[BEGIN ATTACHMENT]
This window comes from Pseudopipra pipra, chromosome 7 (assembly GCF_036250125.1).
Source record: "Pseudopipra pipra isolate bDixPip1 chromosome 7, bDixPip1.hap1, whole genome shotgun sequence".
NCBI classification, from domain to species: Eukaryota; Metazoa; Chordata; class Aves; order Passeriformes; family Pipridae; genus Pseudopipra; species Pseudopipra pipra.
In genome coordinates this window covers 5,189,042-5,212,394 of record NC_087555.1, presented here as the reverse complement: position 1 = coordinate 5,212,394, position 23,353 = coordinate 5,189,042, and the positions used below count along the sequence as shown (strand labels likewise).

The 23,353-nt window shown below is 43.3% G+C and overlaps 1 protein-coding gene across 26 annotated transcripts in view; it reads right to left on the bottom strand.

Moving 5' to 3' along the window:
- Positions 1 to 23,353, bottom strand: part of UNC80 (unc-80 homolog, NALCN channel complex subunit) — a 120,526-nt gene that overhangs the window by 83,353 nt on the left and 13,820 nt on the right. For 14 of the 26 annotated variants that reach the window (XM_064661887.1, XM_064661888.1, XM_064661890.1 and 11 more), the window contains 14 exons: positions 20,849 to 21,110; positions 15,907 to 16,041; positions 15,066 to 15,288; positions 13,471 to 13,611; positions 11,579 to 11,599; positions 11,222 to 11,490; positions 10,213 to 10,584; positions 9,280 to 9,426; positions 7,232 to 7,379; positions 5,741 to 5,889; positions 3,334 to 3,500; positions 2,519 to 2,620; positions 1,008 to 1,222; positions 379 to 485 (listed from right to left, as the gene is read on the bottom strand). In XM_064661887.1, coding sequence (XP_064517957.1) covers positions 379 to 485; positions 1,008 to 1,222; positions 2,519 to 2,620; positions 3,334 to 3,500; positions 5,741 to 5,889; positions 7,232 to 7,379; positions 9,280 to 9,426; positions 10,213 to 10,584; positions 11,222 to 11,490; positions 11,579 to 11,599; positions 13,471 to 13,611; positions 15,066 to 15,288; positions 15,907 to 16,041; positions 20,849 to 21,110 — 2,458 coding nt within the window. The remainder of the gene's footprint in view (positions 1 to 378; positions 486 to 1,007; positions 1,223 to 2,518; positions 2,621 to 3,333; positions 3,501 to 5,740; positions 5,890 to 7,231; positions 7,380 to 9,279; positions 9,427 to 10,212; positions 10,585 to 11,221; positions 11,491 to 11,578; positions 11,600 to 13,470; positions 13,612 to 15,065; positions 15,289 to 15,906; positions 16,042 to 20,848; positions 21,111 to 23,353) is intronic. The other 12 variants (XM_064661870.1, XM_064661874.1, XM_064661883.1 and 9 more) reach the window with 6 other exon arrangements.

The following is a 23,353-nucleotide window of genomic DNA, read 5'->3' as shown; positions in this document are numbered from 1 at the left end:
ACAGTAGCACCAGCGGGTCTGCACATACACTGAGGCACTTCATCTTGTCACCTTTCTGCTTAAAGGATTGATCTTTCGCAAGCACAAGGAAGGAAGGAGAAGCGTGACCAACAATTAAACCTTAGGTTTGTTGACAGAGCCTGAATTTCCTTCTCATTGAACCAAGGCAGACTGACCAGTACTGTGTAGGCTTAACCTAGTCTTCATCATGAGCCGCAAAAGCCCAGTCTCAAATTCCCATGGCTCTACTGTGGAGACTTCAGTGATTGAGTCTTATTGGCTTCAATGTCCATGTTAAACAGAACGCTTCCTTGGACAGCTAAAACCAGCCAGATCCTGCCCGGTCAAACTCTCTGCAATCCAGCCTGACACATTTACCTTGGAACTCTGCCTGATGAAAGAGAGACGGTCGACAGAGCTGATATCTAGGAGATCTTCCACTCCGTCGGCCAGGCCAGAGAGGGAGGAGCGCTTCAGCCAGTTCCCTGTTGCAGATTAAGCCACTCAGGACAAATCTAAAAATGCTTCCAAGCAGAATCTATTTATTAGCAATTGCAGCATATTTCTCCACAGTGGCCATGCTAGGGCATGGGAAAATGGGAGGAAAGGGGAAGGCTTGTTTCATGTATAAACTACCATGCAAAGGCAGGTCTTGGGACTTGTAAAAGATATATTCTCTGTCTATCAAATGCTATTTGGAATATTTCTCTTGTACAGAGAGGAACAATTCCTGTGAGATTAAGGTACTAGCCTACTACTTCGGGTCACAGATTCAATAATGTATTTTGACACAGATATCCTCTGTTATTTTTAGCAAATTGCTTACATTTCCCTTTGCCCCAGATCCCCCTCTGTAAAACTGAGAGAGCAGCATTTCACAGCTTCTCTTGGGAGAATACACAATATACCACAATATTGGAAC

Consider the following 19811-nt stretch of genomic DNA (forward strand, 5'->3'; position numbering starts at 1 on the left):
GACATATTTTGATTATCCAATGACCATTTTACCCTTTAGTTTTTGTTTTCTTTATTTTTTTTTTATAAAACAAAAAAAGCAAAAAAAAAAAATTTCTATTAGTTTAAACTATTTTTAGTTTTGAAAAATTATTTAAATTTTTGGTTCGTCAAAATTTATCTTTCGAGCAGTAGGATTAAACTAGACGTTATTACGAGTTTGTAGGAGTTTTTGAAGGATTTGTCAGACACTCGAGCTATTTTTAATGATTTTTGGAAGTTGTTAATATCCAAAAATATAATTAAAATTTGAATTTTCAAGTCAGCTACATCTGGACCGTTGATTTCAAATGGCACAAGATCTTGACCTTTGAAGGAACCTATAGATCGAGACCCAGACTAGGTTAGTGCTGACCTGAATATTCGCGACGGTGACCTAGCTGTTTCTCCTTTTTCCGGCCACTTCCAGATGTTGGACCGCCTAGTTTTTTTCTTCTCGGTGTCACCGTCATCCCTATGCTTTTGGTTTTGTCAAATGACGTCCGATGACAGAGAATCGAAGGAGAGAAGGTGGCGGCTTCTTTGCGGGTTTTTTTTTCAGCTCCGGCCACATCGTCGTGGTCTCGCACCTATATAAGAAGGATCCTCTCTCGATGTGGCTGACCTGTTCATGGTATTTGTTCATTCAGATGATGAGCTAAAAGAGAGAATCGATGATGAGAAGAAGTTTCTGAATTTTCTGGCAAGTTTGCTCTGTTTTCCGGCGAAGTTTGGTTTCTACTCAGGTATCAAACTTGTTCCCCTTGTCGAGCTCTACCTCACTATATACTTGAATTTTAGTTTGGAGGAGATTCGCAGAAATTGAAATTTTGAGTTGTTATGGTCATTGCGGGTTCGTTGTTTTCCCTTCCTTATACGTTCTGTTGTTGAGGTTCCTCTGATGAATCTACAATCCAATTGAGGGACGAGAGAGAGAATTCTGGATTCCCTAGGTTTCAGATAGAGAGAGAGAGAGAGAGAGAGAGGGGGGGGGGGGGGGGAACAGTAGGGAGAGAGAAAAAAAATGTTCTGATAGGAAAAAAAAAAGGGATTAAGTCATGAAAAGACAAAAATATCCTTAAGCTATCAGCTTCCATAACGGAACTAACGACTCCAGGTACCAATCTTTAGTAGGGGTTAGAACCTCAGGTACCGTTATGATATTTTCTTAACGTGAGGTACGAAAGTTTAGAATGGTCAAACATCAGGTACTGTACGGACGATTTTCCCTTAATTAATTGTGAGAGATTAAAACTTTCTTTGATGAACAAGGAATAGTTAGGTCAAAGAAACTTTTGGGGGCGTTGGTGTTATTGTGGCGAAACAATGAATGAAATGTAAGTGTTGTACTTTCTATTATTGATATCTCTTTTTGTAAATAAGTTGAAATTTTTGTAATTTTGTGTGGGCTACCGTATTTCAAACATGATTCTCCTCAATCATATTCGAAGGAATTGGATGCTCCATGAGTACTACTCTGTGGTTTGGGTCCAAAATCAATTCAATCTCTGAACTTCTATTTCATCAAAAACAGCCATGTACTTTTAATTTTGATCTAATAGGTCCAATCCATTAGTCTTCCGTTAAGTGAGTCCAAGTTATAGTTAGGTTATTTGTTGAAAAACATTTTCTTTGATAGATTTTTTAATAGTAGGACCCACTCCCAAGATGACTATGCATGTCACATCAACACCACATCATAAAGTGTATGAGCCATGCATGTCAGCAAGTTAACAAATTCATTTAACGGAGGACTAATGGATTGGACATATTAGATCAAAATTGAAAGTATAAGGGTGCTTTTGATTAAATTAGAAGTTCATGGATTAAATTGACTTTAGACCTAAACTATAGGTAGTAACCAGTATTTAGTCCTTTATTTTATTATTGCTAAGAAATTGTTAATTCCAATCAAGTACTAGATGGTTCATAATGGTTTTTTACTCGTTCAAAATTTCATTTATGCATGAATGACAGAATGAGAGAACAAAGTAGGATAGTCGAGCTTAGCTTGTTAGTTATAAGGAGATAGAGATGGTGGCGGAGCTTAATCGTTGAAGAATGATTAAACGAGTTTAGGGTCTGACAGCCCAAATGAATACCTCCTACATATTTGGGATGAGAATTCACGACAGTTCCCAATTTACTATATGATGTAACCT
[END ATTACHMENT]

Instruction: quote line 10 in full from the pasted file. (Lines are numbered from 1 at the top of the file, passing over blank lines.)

Consider the following 19811-nt stretch of genomic DNA (forward strand, 5'->3'; position numbering starts at 1 on the left):